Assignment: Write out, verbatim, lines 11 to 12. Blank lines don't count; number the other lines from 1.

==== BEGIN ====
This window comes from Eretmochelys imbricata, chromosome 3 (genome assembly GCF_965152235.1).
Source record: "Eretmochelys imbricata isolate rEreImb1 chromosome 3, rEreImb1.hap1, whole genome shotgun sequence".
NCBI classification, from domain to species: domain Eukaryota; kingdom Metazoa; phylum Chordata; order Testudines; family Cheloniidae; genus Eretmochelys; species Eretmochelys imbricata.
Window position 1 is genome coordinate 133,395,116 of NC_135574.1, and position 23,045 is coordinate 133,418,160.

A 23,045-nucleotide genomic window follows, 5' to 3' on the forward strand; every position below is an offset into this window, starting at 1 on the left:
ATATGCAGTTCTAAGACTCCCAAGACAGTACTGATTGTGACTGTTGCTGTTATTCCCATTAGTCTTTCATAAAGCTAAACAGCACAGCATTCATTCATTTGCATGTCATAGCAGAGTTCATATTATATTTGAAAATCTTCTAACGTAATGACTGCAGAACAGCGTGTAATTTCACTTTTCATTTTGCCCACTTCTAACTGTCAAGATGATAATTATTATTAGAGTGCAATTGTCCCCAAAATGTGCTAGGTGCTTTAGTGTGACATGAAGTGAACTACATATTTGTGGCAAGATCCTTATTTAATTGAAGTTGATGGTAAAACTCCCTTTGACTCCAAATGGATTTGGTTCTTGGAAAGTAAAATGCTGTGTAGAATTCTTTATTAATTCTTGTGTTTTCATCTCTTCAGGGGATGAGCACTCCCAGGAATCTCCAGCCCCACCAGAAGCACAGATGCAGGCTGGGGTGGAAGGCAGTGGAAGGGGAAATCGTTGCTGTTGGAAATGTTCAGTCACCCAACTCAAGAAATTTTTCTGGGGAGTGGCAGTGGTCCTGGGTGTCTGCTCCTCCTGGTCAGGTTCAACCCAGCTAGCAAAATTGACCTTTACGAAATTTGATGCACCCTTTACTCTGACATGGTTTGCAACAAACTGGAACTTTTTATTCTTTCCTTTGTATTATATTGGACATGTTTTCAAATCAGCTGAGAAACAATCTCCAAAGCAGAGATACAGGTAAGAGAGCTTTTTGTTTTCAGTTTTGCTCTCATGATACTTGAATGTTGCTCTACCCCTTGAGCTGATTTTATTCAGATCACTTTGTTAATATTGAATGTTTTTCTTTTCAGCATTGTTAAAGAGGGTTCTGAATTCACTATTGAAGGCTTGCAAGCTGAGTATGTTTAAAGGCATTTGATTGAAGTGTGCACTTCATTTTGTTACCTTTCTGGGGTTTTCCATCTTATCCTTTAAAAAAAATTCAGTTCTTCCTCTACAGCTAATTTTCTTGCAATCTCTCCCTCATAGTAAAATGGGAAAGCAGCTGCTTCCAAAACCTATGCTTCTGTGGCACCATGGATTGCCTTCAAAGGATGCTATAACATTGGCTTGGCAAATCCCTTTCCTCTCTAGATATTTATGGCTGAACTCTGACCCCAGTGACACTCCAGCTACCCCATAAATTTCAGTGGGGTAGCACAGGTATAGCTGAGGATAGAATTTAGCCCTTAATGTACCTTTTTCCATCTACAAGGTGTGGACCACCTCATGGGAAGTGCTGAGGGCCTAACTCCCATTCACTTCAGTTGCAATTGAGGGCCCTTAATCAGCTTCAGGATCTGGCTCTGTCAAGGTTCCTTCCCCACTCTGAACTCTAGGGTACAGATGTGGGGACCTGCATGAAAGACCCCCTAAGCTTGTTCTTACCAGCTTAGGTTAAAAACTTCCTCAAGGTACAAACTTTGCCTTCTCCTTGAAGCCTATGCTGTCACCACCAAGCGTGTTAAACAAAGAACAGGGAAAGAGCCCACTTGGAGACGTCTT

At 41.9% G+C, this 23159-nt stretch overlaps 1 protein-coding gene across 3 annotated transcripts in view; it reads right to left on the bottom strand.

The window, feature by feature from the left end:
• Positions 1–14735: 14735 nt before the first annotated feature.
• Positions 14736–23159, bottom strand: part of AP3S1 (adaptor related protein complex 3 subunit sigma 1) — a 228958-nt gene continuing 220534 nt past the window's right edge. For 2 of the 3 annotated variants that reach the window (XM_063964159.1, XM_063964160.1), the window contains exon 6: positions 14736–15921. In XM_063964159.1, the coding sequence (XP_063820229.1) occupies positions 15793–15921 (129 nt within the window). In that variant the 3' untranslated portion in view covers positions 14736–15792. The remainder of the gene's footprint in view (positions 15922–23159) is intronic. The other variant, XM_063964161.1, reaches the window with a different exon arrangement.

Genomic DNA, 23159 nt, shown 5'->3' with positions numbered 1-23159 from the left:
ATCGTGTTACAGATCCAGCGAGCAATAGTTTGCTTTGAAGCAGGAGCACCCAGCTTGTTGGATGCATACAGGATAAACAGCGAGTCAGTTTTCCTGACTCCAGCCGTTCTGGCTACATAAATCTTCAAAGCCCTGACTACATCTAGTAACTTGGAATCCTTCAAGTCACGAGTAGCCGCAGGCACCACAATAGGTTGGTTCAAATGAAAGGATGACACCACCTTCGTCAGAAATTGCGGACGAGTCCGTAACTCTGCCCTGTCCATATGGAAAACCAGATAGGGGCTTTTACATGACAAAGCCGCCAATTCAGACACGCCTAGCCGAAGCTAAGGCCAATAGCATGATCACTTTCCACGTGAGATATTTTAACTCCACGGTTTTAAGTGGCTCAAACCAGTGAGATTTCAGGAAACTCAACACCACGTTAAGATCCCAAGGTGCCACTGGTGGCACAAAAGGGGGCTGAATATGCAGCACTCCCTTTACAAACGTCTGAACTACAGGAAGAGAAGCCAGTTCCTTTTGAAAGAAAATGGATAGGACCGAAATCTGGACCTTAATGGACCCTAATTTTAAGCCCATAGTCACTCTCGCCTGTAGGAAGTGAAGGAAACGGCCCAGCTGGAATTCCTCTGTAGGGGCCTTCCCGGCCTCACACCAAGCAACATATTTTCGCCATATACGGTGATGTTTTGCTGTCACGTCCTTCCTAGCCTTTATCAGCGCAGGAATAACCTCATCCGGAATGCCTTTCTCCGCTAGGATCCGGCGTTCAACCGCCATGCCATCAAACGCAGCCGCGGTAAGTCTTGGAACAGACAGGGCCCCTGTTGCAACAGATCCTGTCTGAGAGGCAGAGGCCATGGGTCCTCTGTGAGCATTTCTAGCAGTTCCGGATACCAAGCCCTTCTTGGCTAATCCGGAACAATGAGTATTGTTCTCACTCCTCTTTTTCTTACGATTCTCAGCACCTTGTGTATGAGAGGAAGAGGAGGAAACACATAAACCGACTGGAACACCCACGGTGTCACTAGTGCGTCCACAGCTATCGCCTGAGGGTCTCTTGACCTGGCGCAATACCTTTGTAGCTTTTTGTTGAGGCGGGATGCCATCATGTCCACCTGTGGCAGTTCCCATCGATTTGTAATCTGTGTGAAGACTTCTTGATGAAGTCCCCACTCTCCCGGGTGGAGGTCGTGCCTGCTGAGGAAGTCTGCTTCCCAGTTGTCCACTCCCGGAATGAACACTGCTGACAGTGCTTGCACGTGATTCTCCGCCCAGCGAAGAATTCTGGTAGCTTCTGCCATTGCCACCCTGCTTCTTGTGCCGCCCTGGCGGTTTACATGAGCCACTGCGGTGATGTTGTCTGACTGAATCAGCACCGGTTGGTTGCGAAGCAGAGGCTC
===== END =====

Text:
Genomic DNA, 23159 nt, shown 5'->3' with positions numbered 1-23159 from the left:
ATCGTGTTACAGATCCAGCGAGCAATAGTTTGCTTTGAAGCAGGAGCACCCAGCTTGTTGGATGCATACAGGATAAACAGCGAGTCAGTTTTCCTGACTCCAGCCGTTCTGGCTACATAAATCTTCAAAGCCCTGACTACATCTAGTAACTTGGAATCCTTCAAGTCACGAGTAGCCGCAGGCACCACAATAGGTTGGTTCAAATGAAAGGATGACACCACCTTCGTCAGAAATTGCGGACGAGTCCGTAACTCTGCCCTGTCCATATGGAAAACCAGATAGGGGCTTTTACATGACAAAGCCGCCAATTCAGACACGCCTAGCCGAAGCTAAGGCCAATAGCATGATCACTTTCCACGTGAGATATTTTAACTCCACGGTTTTAAGTGGCTCAAACCAGTGAGATTTCAGGAAACTCAACACCACGTTAAGATCCCAAGGTGCCACTGGTGGCACAAAAGGGGGCTGAATATGCAGCACTCCCTTTACAAACGTCTGAACTACAGGAAGAGAAGCCAGTTCCTTTTGAAAGAAAATGGATAGGACCGAAATCTGGACCTTAATGGACCCTAATTTTAAGCCCATAGTCACTCTCGCCTGTAGGAAGTGAAGGAAACGGCCCAGCTGGAATTCCTCTGTAGGGGCCTTCCCGGCCTCACACCAAGCAACATATTTTCGCCATATACGGTGATGTTTTGCTGTCACGTCCTTCCTAGCCTTTATCAGCGCAGGAATAACCTCATCCGGAATGCCTTTCTCCGCTAGGATCCGGCGTTCAACCGCCATGCCATCAAACGCAGCCGCGGTAAGTCTTGGAACAGACAGGGCCCCTGTTGCAACAGATCCTGTCTGAGAGGCAGAGGCCATGGGTCCTCTGTGAGCATTTCTAGCAGTTCCGGATACCAAGCCCTTCTTGGCTAATCCGGAACAATGAGTATTGTTCTCACTCCTCTTTTTCTTACGATTCTCAGCACCTTGTGTATGAGAGGAAGAGGAGGAAACACATAAACCGACTGGAACACCCACGGTGTCACTAGTGCGTCCACAGCTATCGCCTGAGGGTCTCTTGACCTGGCGCAATACCTTTGTAGCTTTTTGTTGAGGCGGGATGCCATCATGTCCACCTGTGGCAGTTCCCATCGATTTGTAATCTGTGTGAAGACTTCTTGATGAAGTCCCCACTCTCCCGGGTGGAGGTCGTGCCTGCTGAGGAAGTCTGCTTCCCAGTTGTCCACTCCCGGAATGAACACTGCTGACAGTGCTTGCACGTGATTCTCCGCCCAGCGAAGAATTCTGGTAGCTTCTGCCATTGCCACCCTGCTTCTTGTGCCGCCCTGGCGGTTTACATGAGCCACTGCGGTGATGTTGTCTGACTGAATCAGCACCGGTTGGTTGCGAAGCAGAGGCTC